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People say Service Locators are bad because they expose the dependencies in some random method from the class (and not in the constructor's arguments like it should):

class A{

function F(){

instead of

class A{
protected $db; 

function __construct(DB $db){
  $this->db = $db;

function F(){

But consider a function, like imagejpeg() from GD. Obviously you can't "inject" that, so you have to call it somewhere in your class, just like your service. So isn't this the same thing? That function is a dependency too.

Or what about instantiating an object somehwere in your class methods, like PDO. Aren't these things exactly like services after all? So why all the fuss about service locators being evil?

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why close this question? – Dipan Mehta Mar 3 '12 at 14:35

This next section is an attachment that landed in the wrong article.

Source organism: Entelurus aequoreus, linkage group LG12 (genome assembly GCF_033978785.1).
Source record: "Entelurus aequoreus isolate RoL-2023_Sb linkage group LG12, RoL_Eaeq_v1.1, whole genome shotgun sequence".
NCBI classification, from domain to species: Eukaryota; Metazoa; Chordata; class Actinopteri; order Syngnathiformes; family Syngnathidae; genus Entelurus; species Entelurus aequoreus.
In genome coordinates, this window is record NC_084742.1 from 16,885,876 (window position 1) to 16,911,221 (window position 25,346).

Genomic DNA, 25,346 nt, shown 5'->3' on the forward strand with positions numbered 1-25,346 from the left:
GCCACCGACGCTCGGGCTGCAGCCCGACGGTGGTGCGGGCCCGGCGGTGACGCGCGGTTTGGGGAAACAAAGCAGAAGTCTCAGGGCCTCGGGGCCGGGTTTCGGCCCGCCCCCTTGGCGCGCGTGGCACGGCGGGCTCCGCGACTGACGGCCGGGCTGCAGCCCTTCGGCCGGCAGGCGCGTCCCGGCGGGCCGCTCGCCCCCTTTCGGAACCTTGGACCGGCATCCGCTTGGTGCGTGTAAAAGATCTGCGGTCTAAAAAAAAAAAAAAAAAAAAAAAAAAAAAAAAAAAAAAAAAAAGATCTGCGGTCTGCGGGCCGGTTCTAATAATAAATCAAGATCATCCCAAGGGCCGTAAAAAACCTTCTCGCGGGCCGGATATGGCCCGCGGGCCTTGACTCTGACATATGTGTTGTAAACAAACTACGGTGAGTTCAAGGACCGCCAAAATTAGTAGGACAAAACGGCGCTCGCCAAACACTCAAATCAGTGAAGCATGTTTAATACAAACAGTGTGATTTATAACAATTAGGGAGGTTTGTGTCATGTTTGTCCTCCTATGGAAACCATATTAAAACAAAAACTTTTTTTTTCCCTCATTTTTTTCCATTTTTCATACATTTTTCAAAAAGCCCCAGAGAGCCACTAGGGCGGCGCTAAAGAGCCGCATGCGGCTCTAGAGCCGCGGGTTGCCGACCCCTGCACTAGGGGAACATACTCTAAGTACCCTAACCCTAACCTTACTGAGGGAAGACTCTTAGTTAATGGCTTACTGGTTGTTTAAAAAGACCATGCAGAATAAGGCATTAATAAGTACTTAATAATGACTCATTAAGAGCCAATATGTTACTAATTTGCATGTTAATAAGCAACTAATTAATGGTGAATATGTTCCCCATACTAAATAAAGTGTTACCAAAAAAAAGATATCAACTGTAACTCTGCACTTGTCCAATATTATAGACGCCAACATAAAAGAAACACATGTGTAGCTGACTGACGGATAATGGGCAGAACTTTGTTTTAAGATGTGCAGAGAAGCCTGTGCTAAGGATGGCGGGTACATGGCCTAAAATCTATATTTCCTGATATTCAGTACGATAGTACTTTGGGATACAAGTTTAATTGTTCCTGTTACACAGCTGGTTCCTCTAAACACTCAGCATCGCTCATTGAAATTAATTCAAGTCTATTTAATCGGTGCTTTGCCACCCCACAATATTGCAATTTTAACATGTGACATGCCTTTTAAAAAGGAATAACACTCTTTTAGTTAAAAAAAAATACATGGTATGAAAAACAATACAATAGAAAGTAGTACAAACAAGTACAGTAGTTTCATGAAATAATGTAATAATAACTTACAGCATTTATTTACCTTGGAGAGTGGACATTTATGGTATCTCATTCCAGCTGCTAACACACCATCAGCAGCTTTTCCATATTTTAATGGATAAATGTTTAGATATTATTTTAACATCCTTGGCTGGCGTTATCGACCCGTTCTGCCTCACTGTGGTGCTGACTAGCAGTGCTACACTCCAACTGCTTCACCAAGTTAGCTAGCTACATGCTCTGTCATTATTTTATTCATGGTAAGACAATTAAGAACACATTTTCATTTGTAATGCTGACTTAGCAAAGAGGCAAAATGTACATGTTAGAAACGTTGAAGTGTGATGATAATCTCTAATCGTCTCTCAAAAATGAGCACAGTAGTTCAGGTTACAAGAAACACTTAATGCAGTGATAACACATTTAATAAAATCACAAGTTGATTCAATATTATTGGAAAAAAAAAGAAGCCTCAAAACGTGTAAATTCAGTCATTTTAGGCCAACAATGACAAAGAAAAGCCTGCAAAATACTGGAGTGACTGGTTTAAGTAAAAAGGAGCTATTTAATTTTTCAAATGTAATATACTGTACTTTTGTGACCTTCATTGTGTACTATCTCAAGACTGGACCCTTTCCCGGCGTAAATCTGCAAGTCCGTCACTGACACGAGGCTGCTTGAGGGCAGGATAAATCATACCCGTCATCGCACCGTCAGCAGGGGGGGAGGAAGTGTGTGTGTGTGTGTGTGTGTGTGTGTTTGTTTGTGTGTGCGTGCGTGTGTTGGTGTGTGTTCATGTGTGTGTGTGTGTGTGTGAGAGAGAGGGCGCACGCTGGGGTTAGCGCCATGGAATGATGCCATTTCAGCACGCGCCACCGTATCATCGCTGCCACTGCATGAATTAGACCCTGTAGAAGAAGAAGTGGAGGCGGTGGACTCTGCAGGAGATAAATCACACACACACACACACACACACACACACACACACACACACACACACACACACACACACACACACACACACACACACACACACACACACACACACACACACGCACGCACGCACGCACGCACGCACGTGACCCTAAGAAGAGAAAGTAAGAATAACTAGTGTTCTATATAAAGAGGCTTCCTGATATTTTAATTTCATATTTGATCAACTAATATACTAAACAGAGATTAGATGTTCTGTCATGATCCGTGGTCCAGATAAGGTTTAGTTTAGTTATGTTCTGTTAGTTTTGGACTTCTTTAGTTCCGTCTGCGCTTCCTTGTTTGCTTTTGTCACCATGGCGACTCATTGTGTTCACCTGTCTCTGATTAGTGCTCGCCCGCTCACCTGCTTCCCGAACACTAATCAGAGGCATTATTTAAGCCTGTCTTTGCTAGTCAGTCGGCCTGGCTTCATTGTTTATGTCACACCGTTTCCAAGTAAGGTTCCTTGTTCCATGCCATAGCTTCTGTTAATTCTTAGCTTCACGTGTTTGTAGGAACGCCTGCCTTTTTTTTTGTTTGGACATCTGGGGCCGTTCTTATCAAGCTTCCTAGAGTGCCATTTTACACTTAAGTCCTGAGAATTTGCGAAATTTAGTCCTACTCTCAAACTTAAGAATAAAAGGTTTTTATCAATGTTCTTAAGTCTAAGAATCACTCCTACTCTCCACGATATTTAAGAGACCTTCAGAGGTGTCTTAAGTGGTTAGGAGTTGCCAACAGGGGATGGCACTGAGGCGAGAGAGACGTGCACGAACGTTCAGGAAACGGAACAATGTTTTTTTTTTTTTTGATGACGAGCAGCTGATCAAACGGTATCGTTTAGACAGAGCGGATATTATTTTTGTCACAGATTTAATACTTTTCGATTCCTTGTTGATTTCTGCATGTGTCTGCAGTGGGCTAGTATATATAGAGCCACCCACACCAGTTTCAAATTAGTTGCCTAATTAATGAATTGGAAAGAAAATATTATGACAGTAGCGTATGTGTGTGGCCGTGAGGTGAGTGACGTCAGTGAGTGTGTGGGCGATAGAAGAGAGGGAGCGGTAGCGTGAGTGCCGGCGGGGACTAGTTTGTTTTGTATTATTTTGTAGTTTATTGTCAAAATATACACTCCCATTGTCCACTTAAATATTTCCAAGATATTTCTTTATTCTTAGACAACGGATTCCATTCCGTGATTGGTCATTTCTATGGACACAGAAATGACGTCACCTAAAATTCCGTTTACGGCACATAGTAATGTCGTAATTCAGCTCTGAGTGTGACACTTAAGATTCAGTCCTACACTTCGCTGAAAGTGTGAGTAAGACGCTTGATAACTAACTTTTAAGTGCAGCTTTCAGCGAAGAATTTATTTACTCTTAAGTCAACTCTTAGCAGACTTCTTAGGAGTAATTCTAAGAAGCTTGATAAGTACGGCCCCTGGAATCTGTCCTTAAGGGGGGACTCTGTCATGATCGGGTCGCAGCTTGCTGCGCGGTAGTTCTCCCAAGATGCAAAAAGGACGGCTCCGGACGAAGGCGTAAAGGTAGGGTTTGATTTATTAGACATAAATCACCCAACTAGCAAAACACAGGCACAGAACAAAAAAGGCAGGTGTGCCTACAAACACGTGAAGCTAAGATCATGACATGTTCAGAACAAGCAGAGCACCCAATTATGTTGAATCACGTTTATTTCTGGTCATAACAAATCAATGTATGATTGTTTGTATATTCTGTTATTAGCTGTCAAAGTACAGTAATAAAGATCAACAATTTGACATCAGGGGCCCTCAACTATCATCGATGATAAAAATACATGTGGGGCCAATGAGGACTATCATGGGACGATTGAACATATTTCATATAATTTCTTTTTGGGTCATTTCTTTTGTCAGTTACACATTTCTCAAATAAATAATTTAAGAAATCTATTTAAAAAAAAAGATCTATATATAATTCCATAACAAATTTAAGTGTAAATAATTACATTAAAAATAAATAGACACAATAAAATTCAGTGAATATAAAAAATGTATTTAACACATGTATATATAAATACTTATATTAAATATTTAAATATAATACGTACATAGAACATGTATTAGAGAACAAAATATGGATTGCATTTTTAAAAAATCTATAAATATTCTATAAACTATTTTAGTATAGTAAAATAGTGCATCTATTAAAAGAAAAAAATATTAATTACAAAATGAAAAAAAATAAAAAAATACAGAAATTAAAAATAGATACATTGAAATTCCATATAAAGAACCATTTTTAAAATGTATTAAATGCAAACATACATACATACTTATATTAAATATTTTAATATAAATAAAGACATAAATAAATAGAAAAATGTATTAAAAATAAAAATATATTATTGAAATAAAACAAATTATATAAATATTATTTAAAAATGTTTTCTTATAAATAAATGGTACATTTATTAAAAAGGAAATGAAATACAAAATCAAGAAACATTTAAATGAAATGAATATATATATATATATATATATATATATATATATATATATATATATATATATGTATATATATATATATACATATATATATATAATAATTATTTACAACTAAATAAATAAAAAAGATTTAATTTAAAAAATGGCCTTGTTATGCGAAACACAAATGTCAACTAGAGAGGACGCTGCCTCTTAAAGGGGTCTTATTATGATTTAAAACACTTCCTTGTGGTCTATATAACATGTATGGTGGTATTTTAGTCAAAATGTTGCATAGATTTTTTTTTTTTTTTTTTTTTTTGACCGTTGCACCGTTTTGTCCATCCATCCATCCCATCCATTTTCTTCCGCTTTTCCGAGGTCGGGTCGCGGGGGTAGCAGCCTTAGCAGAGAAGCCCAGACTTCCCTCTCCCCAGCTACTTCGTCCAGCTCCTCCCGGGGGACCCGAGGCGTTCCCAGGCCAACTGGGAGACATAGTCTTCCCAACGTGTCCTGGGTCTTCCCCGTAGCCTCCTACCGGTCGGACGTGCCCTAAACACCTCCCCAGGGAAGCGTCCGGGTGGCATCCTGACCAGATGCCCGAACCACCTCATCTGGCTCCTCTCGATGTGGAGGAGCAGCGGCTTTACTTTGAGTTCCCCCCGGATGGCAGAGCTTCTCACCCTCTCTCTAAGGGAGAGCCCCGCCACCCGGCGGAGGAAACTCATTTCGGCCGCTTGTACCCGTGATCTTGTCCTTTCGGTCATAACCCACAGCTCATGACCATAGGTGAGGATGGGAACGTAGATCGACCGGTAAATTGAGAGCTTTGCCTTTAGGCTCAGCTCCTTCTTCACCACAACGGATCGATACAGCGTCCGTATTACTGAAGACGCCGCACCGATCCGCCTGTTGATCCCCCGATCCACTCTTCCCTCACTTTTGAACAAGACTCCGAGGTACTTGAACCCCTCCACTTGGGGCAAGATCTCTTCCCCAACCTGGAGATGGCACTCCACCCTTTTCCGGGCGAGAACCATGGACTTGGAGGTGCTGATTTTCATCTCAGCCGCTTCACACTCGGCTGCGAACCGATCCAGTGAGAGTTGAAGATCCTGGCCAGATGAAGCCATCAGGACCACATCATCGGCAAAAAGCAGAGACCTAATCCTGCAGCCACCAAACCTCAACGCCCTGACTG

@Dipan - Not constructive - This question is not a good fit to our Q&A format. We expect answers to generally involve facts, references, or specific expertise; this question will likely solicit opinion, debate, arguments, polling, or extended discussion.. The question is asked with a lot of bias. She's making the assumption that service locators are bad. It's clear where she stands on the issue, and that's not what we're looking for in questions. – jmort253 Mar 3 '12 at 19:01
up vote 3 down vote accepted

The reason service locators are evil is because your class really should not be concered with any of the details of how to instantiate it's dependencies. You will end up with classes that know way too much about way too many things are get very hard to separate. Moreover, when you need to swap out that database class it is strewn about dozens of files in dozens of places rather than in a few initialization statements.

In the case of GD* functions, the way to manage that is to build an some sort of adapter interface and class that deals with calling GD* directly. Your classes talk to this interface which can easily be swapped and mocked out as you need. And need not actually be fully implemented when you are writing your main line of business code.

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